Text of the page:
Oklahoma City's Metro Transit system draws complaints, kudos from riders

by Juliana Keeping Modified: December 29, 2013 at 6:00 pm •  Published: December 29, 2013

ONE Oklahoma City bus driver asked a couple to move their noisy children to the back of her bus after complaining that the little ones were worsening her migraine.

A passenger in a wheelchair who asked to be dropped off in a safe area was let off blocks from her requested stop after a bus driver told her, “You must think you are a black queen or something.”

An elderly rider expressed concern for her safety after being routinely menaced by high school students on the bus.

A review of nearly two year's worth of customer complaints filed with Metro Transit shows the sometimes prickly relationship that the riding public has with the Oklahoma City area's largest public transportation agency.

Complaints covered issues ranging from the condition of buses, to the scheduling of routes, to the rude treatment endured from bus drivers.

Metro Transit employs 225 people, operates 58 buses on 23 local routes and one express route and has an annual ridership of about 2.8 million customers. The agency also serves Midwest City and Norman and operates specialty buses serving the disabled.

Metro officials said they take customer comments seriously, but acknowledge shortcomings with their current complaint system and said they are in the midst of improving their customer relations program.

“We want to build confidence in the system, and we want to improve the overall customer experience. Those are the goals here,” said Michael Scroggins, Metro Transit's spokesman.

The complaints reviewed by The Oklahoman cover the period from Jan. 1, 2012 to mid-December 2013, and number in the hundreds. The Oklahoman requested the information under the state's Open Records law.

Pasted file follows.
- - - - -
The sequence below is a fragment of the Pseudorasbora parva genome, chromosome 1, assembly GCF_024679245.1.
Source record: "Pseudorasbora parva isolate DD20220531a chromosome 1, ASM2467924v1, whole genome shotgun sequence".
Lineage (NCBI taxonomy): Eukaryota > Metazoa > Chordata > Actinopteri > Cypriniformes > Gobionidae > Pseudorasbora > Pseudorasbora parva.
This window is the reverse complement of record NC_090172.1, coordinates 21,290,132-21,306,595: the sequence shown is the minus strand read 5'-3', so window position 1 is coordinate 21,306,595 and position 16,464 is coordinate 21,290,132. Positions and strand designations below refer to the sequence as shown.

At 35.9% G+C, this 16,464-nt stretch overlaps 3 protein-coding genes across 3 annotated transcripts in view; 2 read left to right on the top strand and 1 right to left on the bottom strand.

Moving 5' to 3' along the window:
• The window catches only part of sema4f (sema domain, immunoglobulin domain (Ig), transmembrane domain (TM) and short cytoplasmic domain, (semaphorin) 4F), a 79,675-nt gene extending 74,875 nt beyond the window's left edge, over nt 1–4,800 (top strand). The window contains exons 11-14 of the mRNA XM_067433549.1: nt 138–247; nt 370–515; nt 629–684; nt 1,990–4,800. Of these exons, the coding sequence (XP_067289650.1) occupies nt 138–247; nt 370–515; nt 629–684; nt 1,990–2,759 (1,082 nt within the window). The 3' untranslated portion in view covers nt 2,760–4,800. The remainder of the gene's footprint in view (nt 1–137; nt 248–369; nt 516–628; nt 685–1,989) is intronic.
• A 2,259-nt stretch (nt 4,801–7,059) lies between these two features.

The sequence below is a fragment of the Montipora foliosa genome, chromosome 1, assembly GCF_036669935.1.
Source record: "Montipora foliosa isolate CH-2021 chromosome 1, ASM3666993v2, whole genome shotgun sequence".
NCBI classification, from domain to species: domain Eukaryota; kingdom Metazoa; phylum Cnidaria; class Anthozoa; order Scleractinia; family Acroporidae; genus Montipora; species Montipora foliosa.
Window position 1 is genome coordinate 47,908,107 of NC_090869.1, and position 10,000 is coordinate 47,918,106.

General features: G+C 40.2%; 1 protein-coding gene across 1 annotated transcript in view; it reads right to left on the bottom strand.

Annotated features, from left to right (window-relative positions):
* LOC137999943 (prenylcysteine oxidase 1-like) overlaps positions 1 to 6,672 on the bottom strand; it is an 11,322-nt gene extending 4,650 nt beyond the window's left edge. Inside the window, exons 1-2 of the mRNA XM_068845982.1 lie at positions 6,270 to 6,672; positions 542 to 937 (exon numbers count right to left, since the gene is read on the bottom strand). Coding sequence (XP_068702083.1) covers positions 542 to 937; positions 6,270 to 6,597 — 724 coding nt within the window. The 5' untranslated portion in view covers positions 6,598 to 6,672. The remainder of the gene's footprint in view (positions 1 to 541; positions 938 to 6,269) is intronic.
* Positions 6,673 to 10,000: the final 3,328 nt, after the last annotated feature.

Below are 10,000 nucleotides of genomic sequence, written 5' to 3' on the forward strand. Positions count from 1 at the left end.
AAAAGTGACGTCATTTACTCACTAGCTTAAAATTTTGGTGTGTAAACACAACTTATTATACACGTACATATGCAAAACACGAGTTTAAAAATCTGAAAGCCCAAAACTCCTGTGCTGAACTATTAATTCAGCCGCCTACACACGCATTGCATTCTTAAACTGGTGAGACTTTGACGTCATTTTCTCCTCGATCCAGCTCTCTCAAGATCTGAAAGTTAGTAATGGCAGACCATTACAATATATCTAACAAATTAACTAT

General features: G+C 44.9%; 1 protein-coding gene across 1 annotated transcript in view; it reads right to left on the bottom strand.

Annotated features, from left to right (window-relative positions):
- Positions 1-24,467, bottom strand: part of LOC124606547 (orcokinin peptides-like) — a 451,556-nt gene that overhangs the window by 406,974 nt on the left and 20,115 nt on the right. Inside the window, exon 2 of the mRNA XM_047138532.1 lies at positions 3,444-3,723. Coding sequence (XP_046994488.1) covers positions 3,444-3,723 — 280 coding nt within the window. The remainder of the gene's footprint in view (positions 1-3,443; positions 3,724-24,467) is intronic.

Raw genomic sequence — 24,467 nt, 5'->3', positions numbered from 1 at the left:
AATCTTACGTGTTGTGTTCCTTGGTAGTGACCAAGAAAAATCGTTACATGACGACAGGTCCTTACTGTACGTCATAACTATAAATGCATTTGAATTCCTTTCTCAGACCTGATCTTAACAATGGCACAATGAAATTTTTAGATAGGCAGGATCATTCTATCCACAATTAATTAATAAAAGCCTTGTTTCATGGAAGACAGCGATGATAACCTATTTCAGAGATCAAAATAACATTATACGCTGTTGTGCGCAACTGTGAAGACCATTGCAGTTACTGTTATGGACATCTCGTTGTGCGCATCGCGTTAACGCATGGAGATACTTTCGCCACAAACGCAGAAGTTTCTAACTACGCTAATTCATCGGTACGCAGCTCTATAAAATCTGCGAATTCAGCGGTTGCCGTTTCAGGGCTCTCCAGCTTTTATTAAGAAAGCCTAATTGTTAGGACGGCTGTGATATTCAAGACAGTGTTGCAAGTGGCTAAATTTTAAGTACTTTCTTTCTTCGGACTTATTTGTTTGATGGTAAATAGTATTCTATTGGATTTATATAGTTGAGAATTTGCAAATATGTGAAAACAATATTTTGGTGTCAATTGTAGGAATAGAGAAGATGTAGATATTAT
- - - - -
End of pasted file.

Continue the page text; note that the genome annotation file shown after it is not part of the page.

Officials withheld the names and other identifying information of the customers and transit employees involved. Each record provided a brief description of the complaint and, in a few cases, noted any follow-up action taken by the transit agency.

In some instances, transit officials interviewed drivers, pulled hard drives that track a bus' movement or reviewed video or audio recordings.

In some cases, a review of bus video sometimes revealed a caller twisted the facts. A woman who complained of being bypassed at a bus stop was seen on tape running from the shadow of a building as the bus passed by.

After being interviewed by transit officials, the driver with the migraine was advised “to always use tact and diplomacy with customers,” according to the complaint.

Common complaints

Bus arrival and departure times ranked among the most frequent complaints.

Patrons complained of buses running early, running late or not running at all. Others complained of drivers not following assigned routes or skipping scheduled stops. Some complained of drivers passing stops with waiting passengers, making eye contact, but continuing on. Some patrons reported waving their arms and shouting to get a driver's attention, but to no avail. Others told of frantic efforts to reach a bus stop only to have the doors closed in their face. Many complained of being late to work, to doctor's appointments or to pick up children from day care. They told of having to catch a cab, ride a bike or walk to their intended destination.

One passenger complained about the No. 7 bus constantly arriving early for its stop at NW 63 and Independence.

“The passenger says the Metro Transit is not dependable making him a not dependable employee,” one complaint read. “He cannot continue to be late to work because the bus comes early everyday.”

by Juliana Keeping
Enterprise Reporter
Juliana Keeping is on the enterprise reporting team for The Oklahoman and NewsOK.com. Keeping joined the staff of The Oklahoman in 2012. Prior to that time, she worked in the Chicago media at the SouthtownStar, winning a Peter Lisagor Award...
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